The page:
Materials for the Crankie Scroll

What materials do I need to make the scroll?

The possibilities are endless.  Here are some examples to consider. You can watch almost all of these crankies at the "On-line Crankie Fest" page of this website here.

Dejah Leger makes the scroll from 18" white easel/craft paper. She cuts the black images from construction paper and glues them with an adhesive spray. After the images are glued on, she covers the scroll with vertical strips of clear contact paper. This prevents the images from popping off later and also prevents the scroll from ripping when loading it into the crankie box and while cranking it.
Fabric sewn to muslin. This is Anna and Elizabeth (Anna Roberts-Gavelt and Elizabeth LaPrelle) with their Lord Bateman crankie.
Black Tyvek cut images glued to white Tyvek background. This is the Elizabeth Whitmore crankie made by Katherine Fahey.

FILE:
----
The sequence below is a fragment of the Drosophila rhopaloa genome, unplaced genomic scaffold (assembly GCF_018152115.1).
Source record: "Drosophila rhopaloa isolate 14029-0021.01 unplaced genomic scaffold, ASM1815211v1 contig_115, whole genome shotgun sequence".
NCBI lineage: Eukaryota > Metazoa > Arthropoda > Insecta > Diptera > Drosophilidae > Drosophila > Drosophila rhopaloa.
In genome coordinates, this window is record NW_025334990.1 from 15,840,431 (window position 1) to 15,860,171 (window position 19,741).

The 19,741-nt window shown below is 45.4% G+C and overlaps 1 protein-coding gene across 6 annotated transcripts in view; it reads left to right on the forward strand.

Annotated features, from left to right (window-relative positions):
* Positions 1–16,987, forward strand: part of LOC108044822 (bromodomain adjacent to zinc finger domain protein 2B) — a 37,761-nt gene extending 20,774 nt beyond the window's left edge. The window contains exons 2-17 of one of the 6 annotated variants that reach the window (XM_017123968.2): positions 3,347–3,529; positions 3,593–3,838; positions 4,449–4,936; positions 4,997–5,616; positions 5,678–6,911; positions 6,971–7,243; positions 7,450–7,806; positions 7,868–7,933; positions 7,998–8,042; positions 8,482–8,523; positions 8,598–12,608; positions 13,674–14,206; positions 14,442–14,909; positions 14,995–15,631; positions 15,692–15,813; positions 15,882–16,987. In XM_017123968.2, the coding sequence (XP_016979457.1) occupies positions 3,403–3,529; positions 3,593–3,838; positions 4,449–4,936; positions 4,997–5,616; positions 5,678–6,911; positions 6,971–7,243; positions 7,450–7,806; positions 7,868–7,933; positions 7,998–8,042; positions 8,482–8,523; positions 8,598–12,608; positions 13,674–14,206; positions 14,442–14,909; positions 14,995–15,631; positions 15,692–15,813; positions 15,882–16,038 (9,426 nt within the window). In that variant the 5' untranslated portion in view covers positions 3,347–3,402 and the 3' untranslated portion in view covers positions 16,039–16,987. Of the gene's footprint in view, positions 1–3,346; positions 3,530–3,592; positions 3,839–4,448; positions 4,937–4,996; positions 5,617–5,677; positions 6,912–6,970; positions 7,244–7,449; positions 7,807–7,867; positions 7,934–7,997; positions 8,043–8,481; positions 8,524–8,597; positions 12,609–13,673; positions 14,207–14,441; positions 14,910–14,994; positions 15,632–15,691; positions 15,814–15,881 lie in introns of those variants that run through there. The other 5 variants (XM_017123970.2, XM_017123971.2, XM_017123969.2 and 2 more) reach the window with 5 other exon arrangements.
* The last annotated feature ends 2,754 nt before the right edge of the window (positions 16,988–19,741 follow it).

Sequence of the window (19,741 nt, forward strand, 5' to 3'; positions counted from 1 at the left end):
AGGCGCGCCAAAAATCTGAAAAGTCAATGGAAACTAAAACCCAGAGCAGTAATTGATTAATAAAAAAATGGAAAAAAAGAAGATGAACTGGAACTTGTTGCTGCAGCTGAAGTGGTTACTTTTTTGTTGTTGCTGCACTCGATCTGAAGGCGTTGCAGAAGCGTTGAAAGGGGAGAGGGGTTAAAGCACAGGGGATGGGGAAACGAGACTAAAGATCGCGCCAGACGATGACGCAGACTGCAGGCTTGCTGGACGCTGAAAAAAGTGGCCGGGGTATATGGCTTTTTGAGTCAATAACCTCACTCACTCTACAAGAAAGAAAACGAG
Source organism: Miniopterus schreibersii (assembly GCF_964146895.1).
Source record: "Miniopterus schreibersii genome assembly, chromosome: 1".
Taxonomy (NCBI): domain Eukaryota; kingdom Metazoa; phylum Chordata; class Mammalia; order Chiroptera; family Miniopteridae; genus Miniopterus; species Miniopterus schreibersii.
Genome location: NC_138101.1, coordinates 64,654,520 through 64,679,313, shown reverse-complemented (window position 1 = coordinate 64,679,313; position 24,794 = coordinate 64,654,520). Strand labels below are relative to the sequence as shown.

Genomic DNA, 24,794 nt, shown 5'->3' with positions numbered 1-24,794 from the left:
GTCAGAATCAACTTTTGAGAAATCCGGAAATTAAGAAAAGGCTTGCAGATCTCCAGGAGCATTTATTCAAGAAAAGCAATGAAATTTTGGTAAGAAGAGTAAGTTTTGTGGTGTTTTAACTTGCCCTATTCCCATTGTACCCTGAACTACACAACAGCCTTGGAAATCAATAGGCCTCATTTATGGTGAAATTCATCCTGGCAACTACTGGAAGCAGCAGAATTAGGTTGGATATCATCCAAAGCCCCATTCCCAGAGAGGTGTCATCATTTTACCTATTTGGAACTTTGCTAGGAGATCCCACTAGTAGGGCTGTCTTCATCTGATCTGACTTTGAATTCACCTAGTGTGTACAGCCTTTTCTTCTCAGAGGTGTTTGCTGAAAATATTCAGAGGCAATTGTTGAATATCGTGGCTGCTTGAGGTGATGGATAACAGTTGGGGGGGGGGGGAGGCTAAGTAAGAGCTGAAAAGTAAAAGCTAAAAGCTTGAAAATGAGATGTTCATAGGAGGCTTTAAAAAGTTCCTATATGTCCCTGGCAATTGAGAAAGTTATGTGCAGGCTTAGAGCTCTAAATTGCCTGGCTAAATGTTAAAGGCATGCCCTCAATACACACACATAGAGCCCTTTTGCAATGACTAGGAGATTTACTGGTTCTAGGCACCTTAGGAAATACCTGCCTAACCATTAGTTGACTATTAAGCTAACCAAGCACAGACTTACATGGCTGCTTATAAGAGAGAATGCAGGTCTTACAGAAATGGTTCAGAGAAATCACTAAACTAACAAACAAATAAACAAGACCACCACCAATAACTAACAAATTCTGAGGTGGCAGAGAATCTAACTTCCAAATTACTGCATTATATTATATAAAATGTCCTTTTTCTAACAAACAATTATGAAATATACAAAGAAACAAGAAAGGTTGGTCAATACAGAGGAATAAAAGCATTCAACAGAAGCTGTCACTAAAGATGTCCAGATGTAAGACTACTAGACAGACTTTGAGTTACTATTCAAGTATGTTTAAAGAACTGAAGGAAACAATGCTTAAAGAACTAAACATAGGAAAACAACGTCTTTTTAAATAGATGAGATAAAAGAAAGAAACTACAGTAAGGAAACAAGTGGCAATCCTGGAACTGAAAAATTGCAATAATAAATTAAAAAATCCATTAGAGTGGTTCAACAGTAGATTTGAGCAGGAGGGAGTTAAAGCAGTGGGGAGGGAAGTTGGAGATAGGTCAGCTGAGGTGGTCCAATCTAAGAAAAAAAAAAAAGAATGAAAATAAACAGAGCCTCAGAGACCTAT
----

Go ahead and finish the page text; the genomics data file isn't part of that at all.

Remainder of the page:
Panorama of Washington State. Watercolors painted on a roll of watercolor paper by Greg Johnson of Seattle. The light shines through the watercolor paper really well.
Markers and watercolors on tracing paper by Penny Anderson.
Black construction paper on culinary parchment paper. Caravan Crankie Lullaby by Pamela Wyn Shannon.
Paper mosiac glued to rice paper. This is the Pretty Fair Miss crankie by Ellen Gozion.
Pen and ink on paper. This was made by Naomi Harvey of Glasgow, UK. The crankie is called Glenlogie, one of the Child ballads. You can watch a video of this on the On-line Crankie Fest page of this website.
Sharpie drawn on white Tyvek by Charmain Slaven of Seattle. Where are the cranks on the box? It is a foot powered crankie box. Charmain adapted the crank from a hand drill so that she can play guitar, sing and crank at the same time! Whoa!!
Eco-fi felt, lace and burlap stitched to Eco-fi felt by me, Sue Truman. The Eco-fit felt is made from 100% recycled plastic bags. It is inexpensive and available at most fabric stores. Because it is essentially plastic, the light shines through it nicely.